The camp, hemmed in by limited resources, should not try to address everything but instead focus on a few agendas that could actually challenge the government, he suggested.
Cheng said the ongoing debate over the controversial extradition deal, which has drawn the ire of even the international and local business sector, was a good starting point.
In the long run, he said the camp should seek to obtain cross-sectoral support by, for instance, exploring the possibility of engaging the business community.
Despite the setbacks, Occupy campaigners said the movement was not a fruitless struggle. History would judge them, they said.
At the very least, they argued they had stopped the city’s unpopular leader Leung Chun-ying from getting a second term in 2017, and inspired professionals to be more engaged and vocal in the fight by setting up pro-democracy groups in their own sector.
“In terms of the goal [of achieving universal suffrage], of course we failed,” said social welfare sector lawmaker Shiu Ka-chun, one of the nine convicted leaders.
“Apart from that, we have learned not to bow down to fate, have staged non-violent resistance attended by more than 1.2 million people, and maximised public engagement over democratic development,” he said.
“They are all important seeds … how can they be a failure?”
The three Occupy founders were also unmoved by any notion of failure. They have formed a special bond throughout their journey and are now prepared for the worst. Chu and Chan have known each other for several decades, since Chan was a university student, and the pair later connected with Tai after he named them as potential co-leaders for Occupy in a newspaper interview.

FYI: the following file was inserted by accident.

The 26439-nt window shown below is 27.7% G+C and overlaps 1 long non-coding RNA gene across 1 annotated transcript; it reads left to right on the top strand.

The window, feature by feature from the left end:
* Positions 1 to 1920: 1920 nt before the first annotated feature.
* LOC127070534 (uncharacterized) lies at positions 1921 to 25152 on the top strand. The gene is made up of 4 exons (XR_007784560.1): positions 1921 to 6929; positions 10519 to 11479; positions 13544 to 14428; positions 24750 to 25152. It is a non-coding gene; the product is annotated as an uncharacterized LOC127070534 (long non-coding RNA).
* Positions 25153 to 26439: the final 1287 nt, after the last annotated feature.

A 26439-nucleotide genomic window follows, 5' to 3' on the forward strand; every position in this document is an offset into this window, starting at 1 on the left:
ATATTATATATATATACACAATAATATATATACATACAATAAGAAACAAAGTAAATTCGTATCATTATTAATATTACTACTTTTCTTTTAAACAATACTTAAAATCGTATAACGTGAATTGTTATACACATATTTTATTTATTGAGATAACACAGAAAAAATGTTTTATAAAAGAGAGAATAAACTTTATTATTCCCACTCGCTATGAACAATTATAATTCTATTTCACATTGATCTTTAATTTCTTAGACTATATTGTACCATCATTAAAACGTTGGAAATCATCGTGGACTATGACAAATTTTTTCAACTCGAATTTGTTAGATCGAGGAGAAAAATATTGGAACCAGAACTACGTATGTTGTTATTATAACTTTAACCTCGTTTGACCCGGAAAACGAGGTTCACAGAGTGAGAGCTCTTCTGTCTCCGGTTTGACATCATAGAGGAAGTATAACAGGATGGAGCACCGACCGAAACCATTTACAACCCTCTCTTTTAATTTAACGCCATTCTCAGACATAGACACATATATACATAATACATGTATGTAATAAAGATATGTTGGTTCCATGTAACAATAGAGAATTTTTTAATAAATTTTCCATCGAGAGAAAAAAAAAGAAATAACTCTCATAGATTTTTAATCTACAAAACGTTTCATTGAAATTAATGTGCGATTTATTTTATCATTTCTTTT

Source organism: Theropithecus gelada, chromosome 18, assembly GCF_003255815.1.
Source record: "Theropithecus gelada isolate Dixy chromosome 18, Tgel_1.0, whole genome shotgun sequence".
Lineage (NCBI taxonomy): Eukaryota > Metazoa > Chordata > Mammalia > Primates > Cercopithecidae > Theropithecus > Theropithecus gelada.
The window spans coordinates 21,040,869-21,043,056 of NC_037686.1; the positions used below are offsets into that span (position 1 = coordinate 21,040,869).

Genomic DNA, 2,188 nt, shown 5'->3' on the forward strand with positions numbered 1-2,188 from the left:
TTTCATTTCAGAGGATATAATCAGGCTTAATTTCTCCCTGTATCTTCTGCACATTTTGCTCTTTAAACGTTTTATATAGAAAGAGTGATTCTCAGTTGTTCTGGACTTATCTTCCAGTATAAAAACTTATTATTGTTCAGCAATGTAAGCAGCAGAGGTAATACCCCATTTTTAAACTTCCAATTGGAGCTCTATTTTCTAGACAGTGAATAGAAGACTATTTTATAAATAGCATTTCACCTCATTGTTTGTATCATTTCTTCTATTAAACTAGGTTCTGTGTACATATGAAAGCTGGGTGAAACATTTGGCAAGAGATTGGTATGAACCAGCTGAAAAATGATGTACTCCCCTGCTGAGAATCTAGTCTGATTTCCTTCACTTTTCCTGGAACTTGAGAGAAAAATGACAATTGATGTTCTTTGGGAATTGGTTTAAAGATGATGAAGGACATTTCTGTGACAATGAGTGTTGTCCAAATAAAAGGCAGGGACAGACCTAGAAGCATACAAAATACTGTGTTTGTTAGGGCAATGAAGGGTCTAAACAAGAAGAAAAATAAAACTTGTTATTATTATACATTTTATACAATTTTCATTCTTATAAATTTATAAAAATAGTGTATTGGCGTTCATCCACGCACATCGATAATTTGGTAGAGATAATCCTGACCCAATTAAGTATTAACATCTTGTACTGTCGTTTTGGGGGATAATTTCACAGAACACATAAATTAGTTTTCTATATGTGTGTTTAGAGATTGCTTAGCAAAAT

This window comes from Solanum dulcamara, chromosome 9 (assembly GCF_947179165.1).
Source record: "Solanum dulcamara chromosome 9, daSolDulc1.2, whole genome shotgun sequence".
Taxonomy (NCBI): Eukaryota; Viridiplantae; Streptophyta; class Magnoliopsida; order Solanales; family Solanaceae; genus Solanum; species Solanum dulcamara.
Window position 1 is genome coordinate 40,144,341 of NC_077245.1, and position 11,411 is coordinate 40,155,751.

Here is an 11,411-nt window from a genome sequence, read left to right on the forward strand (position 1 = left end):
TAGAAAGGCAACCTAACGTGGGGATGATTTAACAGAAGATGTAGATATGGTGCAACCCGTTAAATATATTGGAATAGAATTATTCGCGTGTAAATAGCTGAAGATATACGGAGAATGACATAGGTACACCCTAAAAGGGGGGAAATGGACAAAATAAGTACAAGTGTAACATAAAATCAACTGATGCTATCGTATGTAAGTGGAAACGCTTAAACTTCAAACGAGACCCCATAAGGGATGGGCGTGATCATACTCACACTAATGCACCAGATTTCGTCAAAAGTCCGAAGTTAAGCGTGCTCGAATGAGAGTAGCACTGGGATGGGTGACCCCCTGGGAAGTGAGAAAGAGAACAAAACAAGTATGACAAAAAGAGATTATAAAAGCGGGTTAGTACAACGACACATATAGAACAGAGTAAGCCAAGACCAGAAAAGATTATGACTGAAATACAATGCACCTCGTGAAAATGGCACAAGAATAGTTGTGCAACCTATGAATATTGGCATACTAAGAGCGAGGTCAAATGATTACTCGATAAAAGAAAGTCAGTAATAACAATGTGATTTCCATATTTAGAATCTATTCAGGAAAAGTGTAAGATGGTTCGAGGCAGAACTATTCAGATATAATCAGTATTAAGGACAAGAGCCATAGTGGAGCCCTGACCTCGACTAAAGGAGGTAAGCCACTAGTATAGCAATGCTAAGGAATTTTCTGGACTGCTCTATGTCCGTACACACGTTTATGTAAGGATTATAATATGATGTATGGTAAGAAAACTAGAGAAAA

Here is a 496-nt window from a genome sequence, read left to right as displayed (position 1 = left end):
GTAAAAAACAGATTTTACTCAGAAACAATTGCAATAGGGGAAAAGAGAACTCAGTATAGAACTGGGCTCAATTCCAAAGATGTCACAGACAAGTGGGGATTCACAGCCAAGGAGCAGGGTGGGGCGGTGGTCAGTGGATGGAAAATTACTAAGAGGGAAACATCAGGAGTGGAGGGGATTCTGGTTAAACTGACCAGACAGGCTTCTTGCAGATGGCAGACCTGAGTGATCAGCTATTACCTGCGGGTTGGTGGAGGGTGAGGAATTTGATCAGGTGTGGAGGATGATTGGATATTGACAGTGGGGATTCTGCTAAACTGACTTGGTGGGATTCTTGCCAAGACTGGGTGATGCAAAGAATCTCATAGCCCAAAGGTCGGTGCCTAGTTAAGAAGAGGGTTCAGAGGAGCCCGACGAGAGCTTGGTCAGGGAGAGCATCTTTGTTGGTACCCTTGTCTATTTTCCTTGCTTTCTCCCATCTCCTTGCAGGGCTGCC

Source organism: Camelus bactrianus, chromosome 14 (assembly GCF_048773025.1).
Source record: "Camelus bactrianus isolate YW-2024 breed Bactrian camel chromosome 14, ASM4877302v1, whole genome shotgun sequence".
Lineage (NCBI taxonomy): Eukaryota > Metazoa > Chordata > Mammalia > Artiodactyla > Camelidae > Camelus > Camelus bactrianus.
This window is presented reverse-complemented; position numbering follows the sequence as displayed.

Chan insisted it was not a mistake to reject the reform plan in 2015, which would have allowed Hongkongers to pick their leader through “one man, one vote” in 2017. Back then, there was a call to just “pocket” the offer first, and think of changes down the road.
But Chan said: “If we had pocketed it, Beijing would claim it has already fulfilled its constitutional responsibility to grant Hong Kong universal suffrage – even though there’s a screening process for candidates.
“It would have had a profound impact on Hong Kong.”
In his written submission to the courts, Tai declared he was not afraid or ashamed of going to prison.
“If this is the cup I must take, I will drink with no regret,” he wrote.
The 54-year-old legal professor said the cup was not about his ordeal in jail, but the adversity Hongkongers faced in their vain search for democracy.
“I will hold on to my last breath, regardless of whether it is a success or failure,” said Tai, who stands to lose his job at the University of Hong Kong.
For Chu, the 75-year-old who has devoted himself to the democracy fight for decades, his hope was to see his church peers speak truth to power.
“I hope each of us can bring others hope in our own position so it would stop people from sinking into despair,” he said.
His wish was that the conclusion of the trio’s trial would lead Hongkongers to reflect on what Occupy had or had not accomplished.
“If the three of us, two academics and one old pastor, are locked up, will we bring some reflection for Hongkongers which in turn enlightens them with an awakening?” Chu said.
“But if after all we have done, Hongkongers are still acting indifferent, so be it.”